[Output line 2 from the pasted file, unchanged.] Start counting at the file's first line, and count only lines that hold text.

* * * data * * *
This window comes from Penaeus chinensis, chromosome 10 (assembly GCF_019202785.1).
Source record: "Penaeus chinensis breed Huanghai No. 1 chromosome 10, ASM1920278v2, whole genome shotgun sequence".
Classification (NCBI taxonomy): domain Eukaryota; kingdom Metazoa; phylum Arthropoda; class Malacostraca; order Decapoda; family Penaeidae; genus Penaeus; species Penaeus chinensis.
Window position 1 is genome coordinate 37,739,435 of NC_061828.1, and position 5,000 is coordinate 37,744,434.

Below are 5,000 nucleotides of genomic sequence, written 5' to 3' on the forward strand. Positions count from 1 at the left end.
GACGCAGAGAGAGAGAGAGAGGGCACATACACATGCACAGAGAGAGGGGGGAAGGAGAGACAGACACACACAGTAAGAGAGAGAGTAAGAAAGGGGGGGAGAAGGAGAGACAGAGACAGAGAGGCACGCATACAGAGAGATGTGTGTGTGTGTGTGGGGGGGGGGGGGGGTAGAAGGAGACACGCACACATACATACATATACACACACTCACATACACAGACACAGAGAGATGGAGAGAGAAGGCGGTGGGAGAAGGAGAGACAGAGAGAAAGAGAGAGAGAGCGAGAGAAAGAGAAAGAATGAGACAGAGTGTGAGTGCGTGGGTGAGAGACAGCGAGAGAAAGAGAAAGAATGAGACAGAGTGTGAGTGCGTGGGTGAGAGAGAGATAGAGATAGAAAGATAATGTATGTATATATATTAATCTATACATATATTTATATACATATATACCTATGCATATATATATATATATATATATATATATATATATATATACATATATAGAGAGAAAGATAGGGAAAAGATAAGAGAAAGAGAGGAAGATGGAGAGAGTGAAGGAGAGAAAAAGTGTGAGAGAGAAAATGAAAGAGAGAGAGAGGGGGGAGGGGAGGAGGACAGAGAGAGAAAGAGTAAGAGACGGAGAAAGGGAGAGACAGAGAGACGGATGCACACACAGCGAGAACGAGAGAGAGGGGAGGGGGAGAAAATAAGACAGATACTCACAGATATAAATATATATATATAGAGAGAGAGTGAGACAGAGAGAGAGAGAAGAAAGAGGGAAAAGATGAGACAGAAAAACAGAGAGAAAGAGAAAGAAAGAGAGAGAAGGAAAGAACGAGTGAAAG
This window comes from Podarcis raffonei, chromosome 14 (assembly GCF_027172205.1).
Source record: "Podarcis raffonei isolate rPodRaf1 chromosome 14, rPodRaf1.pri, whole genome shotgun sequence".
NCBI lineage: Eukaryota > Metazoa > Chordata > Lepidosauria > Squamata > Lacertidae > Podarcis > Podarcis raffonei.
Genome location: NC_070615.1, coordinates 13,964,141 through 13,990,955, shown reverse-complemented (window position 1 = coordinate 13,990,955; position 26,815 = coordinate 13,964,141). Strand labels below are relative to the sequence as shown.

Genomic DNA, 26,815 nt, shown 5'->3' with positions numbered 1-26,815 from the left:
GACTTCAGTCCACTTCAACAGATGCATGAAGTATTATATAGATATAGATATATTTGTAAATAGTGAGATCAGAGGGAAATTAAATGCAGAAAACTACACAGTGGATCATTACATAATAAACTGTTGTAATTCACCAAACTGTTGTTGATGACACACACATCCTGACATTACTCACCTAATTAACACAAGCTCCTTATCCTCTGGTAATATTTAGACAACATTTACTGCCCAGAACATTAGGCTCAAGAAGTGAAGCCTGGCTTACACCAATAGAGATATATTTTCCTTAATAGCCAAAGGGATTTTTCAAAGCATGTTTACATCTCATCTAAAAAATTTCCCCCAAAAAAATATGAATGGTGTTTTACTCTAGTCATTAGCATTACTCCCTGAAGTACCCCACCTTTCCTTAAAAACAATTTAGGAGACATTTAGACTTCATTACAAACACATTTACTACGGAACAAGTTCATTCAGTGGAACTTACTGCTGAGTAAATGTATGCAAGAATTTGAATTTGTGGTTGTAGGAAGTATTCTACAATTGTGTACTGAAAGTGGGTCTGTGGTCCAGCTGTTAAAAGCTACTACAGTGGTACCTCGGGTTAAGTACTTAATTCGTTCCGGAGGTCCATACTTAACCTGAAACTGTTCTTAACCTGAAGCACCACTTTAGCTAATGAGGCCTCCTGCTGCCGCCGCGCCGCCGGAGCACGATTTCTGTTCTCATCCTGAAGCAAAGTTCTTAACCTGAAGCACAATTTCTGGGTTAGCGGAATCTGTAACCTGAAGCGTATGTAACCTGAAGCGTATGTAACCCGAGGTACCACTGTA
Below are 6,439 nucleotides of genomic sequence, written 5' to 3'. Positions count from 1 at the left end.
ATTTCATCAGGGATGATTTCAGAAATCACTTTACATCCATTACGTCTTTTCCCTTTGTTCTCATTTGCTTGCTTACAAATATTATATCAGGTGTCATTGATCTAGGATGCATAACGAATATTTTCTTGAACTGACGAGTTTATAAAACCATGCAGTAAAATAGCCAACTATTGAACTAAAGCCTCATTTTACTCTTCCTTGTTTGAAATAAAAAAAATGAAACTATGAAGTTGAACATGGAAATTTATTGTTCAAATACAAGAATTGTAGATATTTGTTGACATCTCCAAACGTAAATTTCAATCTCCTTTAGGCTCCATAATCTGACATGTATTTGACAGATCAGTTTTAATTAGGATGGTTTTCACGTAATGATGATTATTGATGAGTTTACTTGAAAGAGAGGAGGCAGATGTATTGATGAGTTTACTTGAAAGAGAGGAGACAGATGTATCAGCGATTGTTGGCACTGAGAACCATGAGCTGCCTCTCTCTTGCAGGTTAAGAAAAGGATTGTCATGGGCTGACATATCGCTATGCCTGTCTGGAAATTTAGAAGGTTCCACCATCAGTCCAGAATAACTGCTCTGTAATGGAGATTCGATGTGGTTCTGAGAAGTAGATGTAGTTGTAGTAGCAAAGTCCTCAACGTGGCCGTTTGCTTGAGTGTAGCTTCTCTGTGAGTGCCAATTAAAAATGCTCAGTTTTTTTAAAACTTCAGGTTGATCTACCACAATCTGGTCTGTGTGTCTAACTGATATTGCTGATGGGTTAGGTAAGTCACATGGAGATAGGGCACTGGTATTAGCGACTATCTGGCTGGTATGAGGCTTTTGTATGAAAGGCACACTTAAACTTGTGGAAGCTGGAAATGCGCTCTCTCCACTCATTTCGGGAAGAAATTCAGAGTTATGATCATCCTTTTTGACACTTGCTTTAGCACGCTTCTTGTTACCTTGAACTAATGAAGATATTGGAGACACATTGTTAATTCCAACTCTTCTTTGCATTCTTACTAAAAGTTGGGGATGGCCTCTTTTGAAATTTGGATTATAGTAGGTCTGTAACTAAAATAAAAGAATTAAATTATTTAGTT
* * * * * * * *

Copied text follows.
Source record: "Penaeus chinensis breed Huanghai No. 1 chromosome 10, ASM1920278v2, whole genome shotgun sequence".